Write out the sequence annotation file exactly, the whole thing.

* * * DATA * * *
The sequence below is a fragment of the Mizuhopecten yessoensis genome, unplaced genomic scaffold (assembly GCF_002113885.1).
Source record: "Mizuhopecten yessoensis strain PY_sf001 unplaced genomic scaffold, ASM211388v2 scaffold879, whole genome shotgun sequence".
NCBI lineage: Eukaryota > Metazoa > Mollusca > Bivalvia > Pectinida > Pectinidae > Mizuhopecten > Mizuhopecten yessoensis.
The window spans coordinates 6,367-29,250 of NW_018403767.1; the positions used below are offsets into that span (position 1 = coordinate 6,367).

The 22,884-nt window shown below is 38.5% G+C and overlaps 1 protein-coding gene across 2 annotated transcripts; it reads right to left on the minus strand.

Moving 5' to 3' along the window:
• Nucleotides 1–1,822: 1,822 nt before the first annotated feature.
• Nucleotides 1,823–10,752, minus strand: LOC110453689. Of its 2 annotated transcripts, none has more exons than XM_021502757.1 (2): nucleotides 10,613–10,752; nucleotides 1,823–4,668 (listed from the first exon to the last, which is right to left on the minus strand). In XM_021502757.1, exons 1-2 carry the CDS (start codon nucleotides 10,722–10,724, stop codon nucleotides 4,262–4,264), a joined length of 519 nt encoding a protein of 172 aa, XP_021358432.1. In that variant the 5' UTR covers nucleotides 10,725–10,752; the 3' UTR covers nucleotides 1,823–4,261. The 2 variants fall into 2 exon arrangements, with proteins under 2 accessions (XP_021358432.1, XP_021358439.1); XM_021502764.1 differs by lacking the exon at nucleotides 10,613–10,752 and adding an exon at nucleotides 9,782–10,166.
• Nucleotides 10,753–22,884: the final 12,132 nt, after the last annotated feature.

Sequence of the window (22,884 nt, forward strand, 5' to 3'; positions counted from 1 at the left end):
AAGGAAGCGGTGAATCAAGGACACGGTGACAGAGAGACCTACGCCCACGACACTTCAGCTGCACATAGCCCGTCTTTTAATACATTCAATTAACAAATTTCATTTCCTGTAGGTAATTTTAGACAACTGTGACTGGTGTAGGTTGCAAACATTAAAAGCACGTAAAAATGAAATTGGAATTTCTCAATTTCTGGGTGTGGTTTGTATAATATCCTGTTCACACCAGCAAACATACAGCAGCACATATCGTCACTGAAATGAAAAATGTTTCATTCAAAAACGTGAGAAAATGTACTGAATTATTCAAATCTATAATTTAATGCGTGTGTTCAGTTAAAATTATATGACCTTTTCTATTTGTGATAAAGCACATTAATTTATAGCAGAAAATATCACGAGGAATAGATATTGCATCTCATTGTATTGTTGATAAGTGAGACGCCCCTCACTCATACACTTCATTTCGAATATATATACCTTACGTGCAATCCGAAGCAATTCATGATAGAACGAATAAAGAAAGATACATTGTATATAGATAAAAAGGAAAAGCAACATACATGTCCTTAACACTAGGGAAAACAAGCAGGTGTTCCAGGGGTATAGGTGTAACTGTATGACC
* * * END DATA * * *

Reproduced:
The sequence below is a fragment of the Mizuhopecten yessoensis genome, unplaced genomic scaffold (assembly GCF_002113885.1).
Source record: "Mizuhopecten yessoensis strain PY_sf001 unplaced genomic scaffold, ASM211388v2 scaffold879, whole genome shotgun sequence".
NCBI lineage: Eukaryota > Metazoa > Mollusca > Bivalvia > Pectinida > Pectinidae > Mizuhopecten > Mizuhopecten yessoensis.
The window spans coordinates 6,367-29,250 of NW_018403767.1; the positions used below are offsets into that span (position 1 = coordinate 6,367).

The 22,884-nt window shown below is 38.5% G+C and overlaps 1 protein-coding gene across 2 annotated transcripts; it reads right to left on the minus strand.

Moving 5' to 3' along the window:
• Nucleotides 1–1,822: 1,822 nt before the first annotated feature.
• Nucleotides 1,823–10,752, minus strand: LOC110453689. Of its 2 annotated transcripts, none has more exons than XM_021502757.1 (2): nucleotides 10,613–10,752; nucleotides 1,823–4,668 (listed from the first exon to the last, which is right to left on the minus strand). In XM_021502757.1, exons 1-2 carry the CDS (start codon nucleotides 10,722–10,724, stop codon nucleotides 4,262–4,264), a joined length of 519 nt encoding a protein of 172 aa, XP_021358432.1. In that variant the 5' UTR covers nucleotides 10,725–10,752; the 3' UTR covers nucleotides 1,823–4,261. The 2 variants fall into 2 exon arrangements, with proteins under 2 accessions (XP_021358432.1, XP_021358439.1); XM_021502764.1 differs by lacking the exon at nucleotides 10,613–10,752 and adding an exon at nucleotides 9,782–10,166.
• Nucleotides 10,753–22,884: the final 12,132 nt, after the last annotated feature.

Sequence of the window (22,884 nt, forward strand, 5' to 3'; positions counted from 1 at the left end):
AAGGAAGCGGTGAATCAAGGACACGGTGACAGAGAGACCTACGCCCACGACACTTCAGCTGCACATAGCCCGTCTTTTAATACATTCAATTAACAAATTTCATTTCCTGTAGGTAATTTTAGACAACTGTGACTGGTGTAGGTTGCAAACATTAAAAGCACGTAAAAATGAAATTGGAATTTCTCAATTTCTGGGTGTGGTTTGTATAATATCCTGTTCACACCAGCAAACATACAGCAGCACATATCGTCACTGAAATGAAAAATGTTTCATTCAAAAACGTGAGAAAATGTACTGAATTATTCAAATCTATAATTTAATGCGTGTGTTCAGTTAAAATTATATGACCTTTTCTATTTGTGATAAAGCACATTAATTTATAGCAGAAAATATCACGAGGAATAGATATTGCATCTCATTGTATTGTTGATAAGTGAGACGCCCCTCACTCATACACTTCATTTCGAATATATATACCTTACGTGCAATCCGAAGCAATTCATGATAGAACGAATAAAGAAAGATACATTGTATATAGATAAAAAGGAAAAGCAACATACATGTCCTTAACACTAGGGAAAACAAGCAGGTGTTCCAGGGGTATAGGTGTAACTGTATGACC